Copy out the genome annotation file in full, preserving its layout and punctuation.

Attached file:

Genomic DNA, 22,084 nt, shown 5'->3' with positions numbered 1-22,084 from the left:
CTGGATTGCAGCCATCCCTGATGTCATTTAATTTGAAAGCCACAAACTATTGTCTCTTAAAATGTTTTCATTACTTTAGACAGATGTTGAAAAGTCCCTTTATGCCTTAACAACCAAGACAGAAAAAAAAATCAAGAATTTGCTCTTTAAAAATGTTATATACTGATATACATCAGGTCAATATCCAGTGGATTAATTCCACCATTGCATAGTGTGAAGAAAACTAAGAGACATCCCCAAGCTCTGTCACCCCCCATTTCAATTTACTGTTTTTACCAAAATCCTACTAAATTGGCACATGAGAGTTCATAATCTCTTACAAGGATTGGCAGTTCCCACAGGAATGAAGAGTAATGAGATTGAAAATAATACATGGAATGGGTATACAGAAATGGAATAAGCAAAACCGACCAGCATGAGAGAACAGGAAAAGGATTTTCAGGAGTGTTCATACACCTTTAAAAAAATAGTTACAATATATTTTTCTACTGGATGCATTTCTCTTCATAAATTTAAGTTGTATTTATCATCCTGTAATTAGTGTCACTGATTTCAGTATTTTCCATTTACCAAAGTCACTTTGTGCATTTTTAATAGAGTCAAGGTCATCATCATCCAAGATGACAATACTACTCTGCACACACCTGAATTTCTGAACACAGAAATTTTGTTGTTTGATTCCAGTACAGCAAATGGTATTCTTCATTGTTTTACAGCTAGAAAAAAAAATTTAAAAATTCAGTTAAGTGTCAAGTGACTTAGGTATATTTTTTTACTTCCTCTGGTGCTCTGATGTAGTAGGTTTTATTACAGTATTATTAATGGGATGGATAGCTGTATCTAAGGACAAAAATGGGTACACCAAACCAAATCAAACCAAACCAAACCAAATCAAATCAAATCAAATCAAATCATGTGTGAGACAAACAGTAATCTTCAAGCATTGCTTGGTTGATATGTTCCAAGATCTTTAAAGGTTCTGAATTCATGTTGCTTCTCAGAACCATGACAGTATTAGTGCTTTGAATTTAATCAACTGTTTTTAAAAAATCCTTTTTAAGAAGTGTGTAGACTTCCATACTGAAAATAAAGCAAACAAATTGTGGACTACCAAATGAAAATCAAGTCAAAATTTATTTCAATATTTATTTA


Genomic DNA, 22,084 nt, shown 5'->3' with positions numbered 1-22,084 from the left:
CTGGATTGCAGCCATCCCTGATGTCATTTAATTTGAAAGCCACAAACTATTGTCTCTTAAAATGTTTTCATTACTTTAGACAGATGTTGAAAAGTCCCTTTATGCCTTAACAACCAAGACAGAAAAAAAAATCAAGAATTTGCTCTTTAAAAATGTTATATACTGATATACATCAGGTCAATATCCAGTGGATTAATTCCACCATTGCATAGTGTGAAGAAAACTAAGAGACATCCCCAAGCTCTGTCACCCCCCATTTCAATTTACTGTTTTTACCAAAATCCTACTAAATTGGCACATGAGAGTTCATAATCTCTTACAAGGATTGGCAGTTCCCACAGGAATGAAGAGTAATGAGATTGAAAATAATACATGGAATGGGTATACAGAAATGGAATAAGCAAAACCGACCAGCATGAGAGAACAGGAAAAGGATTTTCAGGAGTGTTCATACACCTTTAAAAAAATAGTTACAATATATTTTTCTACTGGATGCATTTCTCTTCATAAATTTAAGTTGTATTTATCATCCTGTAATTAGTGTCACTGATTTCAGTATTTTCCATTTACCAAAGTCACTTTGTGCATTTTTAATAGAGTCAAGGTCATCATCATCCAAGATGACAATACTACTCTGCACACACCTGAATTTCTGAACACAGAAATTTTGTTGTTTGATTCCAGTACAGCAAATGGTATTCTTCATTGTTTTACAGCTAGAAAAAAAAATTTAAAAATTCAGTTAAGTGTCAAGTGACTTAGGTATATTTTTTTACTTCCTCTGGTGCTCTGATGTAGTAGGTTTTATTACAGTATTATTAATGGGATGGATAGCTGTATCTAAGGACAAAAATGGGTACACCAAACCAAATCAAACCAAACCAAACCAAATCAAATCAAATCAAATCAAATCATGTGTGAGACAAACAGTAATCTTCAAGCATTGCTTGGTTGATATGTTCCAAGATCTTTAAAGGTTCTGAATTCATGTTGCTTCTCAGAACCATGACAGTATTAGTGCTTTGAATTTAATCAACTGTTTTTAAAAAATCCTTTTTAAGAAGTGTGTAGACTTCCATACTGAAAATAAAGCAAACAAATTGTGGACTACCAAATGAAAATCAAGTCAAAATTTATTTCAATATTTATTTA